Former senator Nick Xenophon reveals he has a brain tumour

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Former political rogue Nick Xenophon has been diagnosed with a brain tumour which he has described as a “ticking time bomb”.

The former senator said a scan had revealed a benign tumour near his brain stem and he was preparing to undergo surgery, he revealed in an interview with the Adelaide Advertiser on Saturday.

He emphasised the tumour was not a cancer and would require surgery if it continued to grow.

“It should be OK, but there are risks involved,’’ Mr Xenophon said.

“It’s a ticking time bomb in a really crappy location. I just have to get through it. It has to be done.”

Mr Xenophon was last year diagnosed with a meningioma, a slow-growing tumour in the membranes around the brain and spinal cord.

“In the scheme of things it is no big deal. It is nothing to what co-Australian of the Year, Professor Richard Scolyer is going through with his brain cancer and his heroic efforts to find a cure,” Mr Xenophon said.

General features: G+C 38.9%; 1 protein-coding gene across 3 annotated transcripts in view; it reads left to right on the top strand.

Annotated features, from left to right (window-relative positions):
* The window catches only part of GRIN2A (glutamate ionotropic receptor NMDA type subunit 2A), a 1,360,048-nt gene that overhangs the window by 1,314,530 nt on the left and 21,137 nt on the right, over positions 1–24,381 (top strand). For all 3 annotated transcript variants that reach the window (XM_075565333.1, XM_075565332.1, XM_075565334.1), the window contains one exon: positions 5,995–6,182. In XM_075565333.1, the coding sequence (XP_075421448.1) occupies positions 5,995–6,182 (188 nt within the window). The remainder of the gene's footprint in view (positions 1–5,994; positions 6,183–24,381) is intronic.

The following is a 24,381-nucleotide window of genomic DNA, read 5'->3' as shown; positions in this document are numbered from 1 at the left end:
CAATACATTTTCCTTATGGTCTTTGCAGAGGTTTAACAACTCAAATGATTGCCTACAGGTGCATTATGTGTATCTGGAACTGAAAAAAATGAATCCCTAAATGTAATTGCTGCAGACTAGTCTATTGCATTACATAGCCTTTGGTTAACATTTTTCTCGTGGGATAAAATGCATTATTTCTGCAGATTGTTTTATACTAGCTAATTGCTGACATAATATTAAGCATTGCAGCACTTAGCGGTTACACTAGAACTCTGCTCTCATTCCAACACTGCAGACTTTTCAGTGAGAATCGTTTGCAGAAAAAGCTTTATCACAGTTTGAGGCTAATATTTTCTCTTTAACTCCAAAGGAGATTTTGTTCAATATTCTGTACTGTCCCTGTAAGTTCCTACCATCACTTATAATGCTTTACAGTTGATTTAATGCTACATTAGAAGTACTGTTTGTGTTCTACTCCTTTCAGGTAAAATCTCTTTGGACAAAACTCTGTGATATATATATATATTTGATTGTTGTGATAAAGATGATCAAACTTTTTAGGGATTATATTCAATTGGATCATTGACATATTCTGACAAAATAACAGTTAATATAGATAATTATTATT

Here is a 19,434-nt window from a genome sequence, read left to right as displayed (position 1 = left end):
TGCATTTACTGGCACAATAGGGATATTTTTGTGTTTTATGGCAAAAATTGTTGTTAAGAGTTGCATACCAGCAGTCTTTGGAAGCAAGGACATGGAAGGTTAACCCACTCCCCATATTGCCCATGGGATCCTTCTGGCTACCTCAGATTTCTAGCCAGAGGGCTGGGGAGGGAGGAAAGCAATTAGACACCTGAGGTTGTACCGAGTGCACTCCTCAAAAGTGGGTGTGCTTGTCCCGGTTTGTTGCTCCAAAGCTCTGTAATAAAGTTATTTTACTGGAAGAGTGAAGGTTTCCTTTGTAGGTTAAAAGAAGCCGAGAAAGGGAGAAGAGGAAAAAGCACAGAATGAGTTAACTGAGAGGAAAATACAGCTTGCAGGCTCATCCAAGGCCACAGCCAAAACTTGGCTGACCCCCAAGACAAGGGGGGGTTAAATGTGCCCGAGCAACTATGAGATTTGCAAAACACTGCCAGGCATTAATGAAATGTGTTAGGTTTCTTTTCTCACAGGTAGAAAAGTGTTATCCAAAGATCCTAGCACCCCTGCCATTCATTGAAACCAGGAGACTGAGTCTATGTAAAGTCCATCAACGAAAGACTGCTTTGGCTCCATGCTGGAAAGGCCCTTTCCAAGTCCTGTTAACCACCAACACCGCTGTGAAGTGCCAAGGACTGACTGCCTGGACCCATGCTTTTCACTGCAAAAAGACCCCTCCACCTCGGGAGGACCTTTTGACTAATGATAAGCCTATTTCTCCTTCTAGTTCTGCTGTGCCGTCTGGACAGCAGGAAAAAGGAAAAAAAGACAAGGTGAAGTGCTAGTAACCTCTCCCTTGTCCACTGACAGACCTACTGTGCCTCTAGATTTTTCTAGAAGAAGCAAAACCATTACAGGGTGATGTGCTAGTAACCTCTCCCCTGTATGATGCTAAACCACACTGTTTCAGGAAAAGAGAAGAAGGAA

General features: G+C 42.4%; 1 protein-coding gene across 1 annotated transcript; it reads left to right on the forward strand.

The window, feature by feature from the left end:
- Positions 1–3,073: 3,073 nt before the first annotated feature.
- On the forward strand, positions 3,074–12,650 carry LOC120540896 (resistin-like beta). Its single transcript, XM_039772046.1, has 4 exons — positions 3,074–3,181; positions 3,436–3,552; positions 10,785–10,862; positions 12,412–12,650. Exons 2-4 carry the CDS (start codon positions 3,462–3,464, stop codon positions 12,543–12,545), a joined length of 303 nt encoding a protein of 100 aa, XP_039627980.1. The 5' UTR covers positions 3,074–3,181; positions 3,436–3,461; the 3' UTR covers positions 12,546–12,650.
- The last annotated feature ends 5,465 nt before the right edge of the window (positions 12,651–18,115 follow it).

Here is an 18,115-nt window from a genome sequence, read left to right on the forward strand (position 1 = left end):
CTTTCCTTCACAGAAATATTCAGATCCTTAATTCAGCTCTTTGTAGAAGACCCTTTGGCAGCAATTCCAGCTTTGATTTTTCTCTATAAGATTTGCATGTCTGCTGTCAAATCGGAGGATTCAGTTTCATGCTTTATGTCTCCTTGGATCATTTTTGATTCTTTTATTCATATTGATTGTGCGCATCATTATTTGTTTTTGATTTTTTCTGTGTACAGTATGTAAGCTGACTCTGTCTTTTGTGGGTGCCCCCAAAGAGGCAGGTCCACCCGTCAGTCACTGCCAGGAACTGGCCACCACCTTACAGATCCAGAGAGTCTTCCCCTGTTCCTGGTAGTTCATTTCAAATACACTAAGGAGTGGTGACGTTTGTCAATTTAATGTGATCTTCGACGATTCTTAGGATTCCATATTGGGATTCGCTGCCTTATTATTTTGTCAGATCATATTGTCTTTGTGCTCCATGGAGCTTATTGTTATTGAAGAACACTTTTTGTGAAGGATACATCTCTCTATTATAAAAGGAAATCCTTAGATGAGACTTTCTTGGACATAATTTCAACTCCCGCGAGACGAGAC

Mr Xenophon first entered politics in South Australian parliament as an anti-pokies campaigner in 1997 before he moved to the federal Senate, where he served for nine years.

His political career was halted when he resigned from the Senate in 2017 in order to run for South Australian parliament.

However he was defeated at the ballot box in his bid to be elected as the member for Hartley at the 2018 state election.

His tumour was revealed last year when he went to the doctor suffering from a stiff neck and a headache and was sent for CT scans.

He said that he may need to undergo surgery if the tumour continued to grow.

He said he was preparing for the fight by transferring his legal practice to another Adelaide law firm.

“As I got off the phone I received a call that my father had just died. A bit of a double whammy,’’ Mr Xenophon said.

“A subsequent scan before Christmas showed the tumour largely stable but appeared to be growing slowly.’’

He said he was speaking publicly to raise awareness in the hope that others would seek medical care when symptoms arise.

“As far as brain tumours go, I am one of the lucky ones but I hope in some small way I can help raise awareness about the need to get symptoms checked out for early detection and intervention,’’ he said.

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